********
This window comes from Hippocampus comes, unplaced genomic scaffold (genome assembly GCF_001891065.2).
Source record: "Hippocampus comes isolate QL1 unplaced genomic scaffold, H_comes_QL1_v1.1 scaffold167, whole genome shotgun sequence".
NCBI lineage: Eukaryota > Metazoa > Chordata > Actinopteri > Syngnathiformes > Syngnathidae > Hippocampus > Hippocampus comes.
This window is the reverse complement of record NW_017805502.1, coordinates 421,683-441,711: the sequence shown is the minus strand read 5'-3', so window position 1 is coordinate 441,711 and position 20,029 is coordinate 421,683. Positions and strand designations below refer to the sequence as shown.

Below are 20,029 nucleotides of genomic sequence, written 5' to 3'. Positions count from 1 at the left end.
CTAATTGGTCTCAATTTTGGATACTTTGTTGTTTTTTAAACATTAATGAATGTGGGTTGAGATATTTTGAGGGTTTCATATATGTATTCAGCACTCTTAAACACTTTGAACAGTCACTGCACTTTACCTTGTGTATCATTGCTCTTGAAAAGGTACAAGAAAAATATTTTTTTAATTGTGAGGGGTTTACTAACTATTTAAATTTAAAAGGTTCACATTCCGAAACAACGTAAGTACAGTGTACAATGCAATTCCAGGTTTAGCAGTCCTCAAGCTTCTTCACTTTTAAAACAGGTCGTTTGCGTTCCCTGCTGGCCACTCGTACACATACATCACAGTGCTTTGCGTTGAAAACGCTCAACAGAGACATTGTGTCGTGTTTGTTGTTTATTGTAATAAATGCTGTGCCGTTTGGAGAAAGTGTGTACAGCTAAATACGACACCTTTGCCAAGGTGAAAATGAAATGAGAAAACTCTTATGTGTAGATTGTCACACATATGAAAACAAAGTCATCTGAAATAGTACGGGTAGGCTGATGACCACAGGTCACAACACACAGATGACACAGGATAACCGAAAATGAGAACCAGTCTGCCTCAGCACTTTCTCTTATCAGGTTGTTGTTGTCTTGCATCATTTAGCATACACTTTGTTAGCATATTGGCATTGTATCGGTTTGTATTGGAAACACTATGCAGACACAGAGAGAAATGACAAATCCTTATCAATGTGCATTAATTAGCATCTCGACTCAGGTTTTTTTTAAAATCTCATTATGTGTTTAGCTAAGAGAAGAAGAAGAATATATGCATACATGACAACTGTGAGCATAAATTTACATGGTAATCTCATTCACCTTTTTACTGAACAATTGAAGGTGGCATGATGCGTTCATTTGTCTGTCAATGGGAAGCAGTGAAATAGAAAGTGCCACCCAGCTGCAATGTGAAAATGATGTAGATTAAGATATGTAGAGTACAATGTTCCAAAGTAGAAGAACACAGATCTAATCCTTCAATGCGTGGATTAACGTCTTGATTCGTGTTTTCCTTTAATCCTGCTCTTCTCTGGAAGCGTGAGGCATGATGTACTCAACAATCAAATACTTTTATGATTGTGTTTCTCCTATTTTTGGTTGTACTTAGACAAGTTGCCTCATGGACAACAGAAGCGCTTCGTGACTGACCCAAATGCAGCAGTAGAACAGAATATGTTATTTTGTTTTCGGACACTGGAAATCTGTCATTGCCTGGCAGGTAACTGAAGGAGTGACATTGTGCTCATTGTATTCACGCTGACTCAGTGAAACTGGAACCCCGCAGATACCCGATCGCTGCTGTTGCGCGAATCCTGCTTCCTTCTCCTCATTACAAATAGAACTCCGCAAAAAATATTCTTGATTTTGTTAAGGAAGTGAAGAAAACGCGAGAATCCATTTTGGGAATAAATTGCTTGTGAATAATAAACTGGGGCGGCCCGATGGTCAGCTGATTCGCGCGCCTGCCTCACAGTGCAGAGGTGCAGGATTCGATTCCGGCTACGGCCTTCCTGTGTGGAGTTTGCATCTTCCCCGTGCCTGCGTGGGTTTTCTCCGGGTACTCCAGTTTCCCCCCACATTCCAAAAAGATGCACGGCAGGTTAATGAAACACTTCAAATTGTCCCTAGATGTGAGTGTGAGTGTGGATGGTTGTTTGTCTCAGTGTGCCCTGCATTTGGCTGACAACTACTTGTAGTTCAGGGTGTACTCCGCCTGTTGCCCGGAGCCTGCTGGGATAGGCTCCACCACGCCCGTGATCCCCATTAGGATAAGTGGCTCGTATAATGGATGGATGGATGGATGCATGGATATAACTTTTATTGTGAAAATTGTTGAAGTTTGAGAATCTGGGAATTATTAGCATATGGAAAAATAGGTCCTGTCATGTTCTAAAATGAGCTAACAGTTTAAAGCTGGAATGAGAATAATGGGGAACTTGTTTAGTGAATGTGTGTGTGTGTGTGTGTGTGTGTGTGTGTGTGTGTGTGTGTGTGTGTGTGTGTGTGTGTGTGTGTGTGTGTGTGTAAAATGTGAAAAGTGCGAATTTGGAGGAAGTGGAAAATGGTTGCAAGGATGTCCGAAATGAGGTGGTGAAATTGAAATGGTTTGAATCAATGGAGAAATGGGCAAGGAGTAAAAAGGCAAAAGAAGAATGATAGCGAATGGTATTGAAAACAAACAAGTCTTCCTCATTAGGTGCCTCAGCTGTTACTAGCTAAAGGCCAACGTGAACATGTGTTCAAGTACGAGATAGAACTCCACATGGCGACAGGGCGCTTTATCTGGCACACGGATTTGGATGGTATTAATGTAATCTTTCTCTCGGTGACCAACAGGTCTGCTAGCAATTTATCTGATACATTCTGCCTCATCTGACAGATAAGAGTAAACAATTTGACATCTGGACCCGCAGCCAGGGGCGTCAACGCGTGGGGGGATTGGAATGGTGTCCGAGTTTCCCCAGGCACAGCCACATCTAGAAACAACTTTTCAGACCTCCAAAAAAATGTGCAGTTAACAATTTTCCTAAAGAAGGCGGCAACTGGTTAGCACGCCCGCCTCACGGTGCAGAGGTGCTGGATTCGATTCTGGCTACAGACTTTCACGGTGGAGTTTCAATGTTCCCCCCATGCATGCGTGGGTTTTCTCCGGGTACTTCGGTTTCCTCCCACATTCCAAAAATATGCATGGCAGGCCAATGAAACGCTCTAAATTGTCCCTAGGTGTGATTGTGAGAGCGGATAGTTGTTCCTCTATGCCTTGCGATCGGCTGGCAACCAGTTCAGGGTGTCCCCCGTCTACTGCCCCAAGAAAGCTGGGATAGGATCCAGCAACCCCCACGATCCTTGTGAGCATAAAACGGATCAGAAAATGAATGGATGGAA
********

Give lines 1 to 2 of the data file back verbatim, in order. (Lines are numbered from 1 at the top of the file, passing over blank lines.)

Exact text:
This window comes from Hippocampus comes, unplaced genomic scaffold (genome assembly GCF_001891065.2).
Source record: "Hippocampus comes isolate QL1 unplaced genomic scaffold, H_comes_QL1_v1.1 scaffold167, whole genome shotgun sequence".